Huningue to Yverdon-les-Bains - Retyrement on 2 Wheels 2 - CycleBlaze

August 21, 2018

Huningue to Yverdon-les-Bains

A bientot La belle (mostly) France, bonjour Suisse.

 August 21 Tuesday 15kms

Huningue to Yverdon-les-Bains 

A bientot La belle (mostly) France, bonjour Suisse.

 Huningue campground , small and not particularly perfectly formed is alive with departures bright and early. The motorcycling Spaniards, 2 metres to our left, call ‘adios’ and ‘buen viaje’ before roaring off into the sunrise, and the Dutchman with the noisy mattress on our right has deflated and pedalled away with a wave. We dine on apple, the remains of yesterday’s baguette and apricot jam washed down with tea. We’re nearly out of gas - but where to find primus canisters?

Plenty of choice for cyclists.
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The route to PBB Basel is a little convoluted, but we’re soon at the Gare with our ticket requirements written clearly. We are entering Swiss territory, literally and metaphorically. All must be ordered, organised, ticketed and reserved- and this includes velos which are charged for at every change.

We eat a breakfast of yoghurt and fruit in the sun on the seats in front of the station, chatting to a Canadian chap who has lived locally for 6 years. He has a leg injury and is grateful for the efficiency of the health system for those with insurance. Semi threatening security guards accoutred in flash uniforms patrol among the fast moving crowd of commuters, approaching anyone with a hint of dodgyness about them. They seem to think we’re harmless. But curtly address another chap who has been doing a repeated circuit for a while now.

Our journey from Basel to our destination, Yverdon, requires only one change, seemingly on the same platform, so should be a breeze. Should. When the train arrives we are ready at the carriage indicated by the guard, only the correct carriage is up the other end of the train! As whistles blow, we search in vain for the cycle sign to no avail. In the end we put our bags and velos into a carriage assigned to wheelchairs. The guard, with broard Jamaican accented English, is understanding, but we will have to move to the other end of the train when it stops at the next station. We should have refused- moving bikes along 6 carriages is bad enough but it means having to leave our bags back in the original carriage. Eventually bikes and bags are reunited and we are dripping, just in time for the change at Biel Bienne. All goes well on this part of the journey, apart from having to help a young Asian girl move her massive suitcase from our bike space.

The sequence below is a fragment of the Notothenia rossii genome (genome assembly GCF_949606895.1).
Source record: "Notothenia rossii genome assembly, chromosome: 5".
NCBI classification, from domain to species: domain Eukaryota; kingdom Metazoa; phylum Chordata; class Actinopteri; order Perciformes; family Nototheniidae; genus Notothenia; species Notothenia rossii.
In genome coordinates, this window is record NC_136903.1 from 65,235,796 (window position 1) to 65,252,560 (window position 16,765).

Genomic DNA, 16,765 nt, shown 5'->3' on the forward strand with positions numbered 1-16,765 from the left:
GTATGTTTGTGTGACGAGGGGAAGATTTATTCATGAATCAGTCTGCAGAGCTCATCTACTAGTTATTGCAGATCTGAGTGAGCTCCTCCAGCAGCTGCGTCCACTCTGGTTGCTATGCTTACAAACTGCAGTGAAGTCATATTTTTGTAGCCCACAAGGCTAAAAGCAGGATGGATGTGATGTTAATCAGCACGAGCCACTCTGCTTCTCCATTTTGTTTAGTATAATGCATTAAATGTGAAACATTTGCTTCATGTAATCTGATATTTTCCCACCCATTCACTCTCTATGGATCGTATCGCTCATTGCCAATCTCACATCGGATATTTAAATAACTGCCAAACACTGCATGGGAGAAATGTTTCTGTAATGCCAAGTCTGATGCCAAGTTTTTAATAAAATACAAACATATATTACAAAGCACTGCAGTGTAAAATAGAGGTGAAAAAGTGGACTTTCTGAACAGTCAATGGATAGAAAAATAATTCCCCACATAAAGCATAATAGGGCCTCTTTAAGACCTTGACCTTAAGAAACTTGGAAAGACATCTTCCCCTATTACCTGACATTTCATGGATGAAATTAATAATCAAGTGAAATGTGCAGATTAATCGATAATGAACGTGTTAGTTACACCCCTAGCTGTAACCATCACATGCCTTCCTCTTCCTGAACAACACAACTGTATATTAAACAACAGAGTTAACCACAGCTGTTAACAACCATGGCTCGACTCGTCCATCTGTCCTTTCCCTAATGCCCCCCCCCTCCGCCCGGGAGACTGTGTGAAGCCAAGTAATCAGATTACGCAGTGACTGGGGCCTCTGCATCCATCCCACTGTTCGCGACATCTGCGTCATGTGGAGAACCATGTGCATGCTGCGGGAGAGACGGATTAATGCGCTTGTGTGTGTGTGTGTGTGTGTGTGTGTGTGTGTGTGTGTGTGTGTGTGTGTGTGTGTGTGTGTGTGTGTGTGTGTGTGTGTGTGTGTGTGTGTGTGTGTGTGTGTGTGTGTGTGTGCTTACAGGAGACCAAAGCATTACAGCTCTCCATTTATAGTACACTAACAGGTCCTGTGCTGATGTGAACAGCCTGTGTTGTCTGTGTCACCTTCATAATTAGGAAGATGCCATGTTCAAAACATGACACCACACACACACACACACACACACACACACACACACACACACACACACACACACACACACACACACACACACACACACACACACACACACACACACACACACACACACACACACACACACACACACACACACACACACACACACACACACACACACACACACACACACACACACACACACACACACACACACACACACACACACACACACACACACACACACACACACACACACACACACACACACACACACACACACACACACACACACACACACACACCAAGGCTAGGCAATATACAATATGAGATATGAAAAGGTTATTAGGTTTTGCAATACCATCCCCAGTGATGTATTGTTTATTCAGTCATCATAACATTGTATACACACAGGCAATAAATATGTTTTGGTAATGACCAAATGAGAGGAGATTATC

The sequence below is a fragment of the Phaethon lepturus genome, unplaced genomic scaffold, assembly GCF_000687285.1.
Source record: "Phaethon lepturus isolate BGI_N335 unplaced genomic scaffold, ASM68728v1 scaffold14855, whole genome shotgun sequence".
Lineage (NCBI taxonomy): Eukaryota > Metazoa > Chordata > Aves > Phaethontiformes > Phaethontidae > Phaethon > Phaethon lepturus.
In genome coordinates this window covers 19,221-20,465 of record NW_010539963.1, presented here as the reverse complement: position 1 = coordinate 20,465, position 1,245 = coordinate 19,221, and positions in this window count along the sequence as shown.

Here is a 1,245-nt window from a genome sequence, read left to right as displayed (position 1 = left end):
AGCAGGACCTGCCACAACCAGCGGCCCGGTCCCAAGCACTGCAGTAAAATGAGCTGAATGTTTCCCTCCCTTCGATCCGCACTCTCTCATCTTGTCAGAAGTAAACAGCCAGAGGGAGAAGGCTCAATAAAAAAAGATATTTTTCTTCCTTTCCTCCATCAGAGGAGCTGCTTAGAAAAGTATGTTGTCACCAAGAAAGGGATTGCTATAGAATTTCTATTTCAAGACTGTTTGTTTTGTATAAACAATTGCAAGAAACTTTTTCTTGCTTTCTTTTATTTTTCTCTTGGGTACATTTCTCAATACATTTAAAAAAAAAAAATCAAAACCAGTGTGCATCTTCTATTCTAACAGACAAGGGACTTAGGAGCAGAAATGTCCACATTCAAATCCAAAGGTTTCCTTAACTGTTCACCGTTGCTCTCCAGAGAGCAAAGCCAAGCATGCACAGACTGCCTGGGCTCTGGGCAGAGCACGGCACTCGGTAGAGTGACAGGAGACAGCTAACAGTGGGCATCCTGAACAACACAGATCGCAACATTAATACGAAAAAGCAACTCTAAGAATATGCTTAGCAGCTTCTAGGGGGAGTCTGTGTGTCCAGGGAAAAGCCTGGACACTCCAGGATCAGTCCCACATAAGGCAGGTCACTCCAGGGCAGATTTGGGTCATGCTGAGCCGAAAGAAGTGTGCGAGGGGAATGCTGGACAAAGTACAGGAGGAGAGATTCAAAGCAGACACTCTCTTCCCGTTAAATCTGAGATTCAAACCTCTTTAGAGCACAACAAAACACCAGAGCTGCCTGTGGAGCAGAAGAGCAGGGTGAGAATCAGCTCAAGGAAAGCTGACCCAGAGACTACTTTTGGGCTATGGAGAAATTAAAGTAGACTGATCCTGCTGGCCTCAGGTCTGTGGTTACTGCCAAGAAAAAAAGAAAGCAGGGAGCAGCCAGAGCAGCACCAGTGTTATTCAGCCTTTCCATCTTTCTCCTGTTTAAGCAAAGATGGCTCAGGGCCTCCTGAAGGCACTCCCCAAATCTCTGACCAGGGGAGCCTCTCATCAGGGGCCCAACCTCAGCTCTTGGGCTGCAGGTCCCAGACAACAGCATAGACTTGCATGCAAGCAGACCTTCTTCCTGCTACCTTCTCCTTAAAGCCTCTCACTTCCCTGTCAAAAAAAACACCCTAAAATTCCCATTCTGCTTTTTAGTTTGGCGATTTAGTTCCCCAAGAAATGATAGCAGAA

The journey through the gorge to Yverdon, reveals glimpses of a pretty landscape, still relatively green after the big brown of the rest of Europe. Houses have steep gables and some have room beneath for livestock. All is neat and tidy and seems to function as it should.

Our friend Karen, and daughters Alex and Christy, meet us at the station and help us alight from the train with our array of baggage. Yverdon is a smallish town on Lake Neuchâtel, with an interesting collection of small shops, one of which is filled with models of characters from Tintin’s stories, including a metre long shark. Are these for sale or just decoration? There is a castle of sorts and several historic buildings.

Blake and Mortimer- great graphics but lots of text.
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Primal scream- Swiss humour?
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Lac Neufchâtel - pleasant swimming.
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Yverdon’s castle.
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In the land of fondue, but with a difference.
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Our talk that evening revolves around what makes Switzerland tick (no pun intended) politically and socially. It’s a fascinating insight into a society that seems to have both radical and conservative policies operating side by side. The use of referenda and the solutions to the usual problems facing society are creative to say the least. 

That night we nod off and dream of sprinting down long railway platforms alongside  trains that never end....

Today's ride: 15 km (9 miles)
Total: 3,394 km (2,108 miles)

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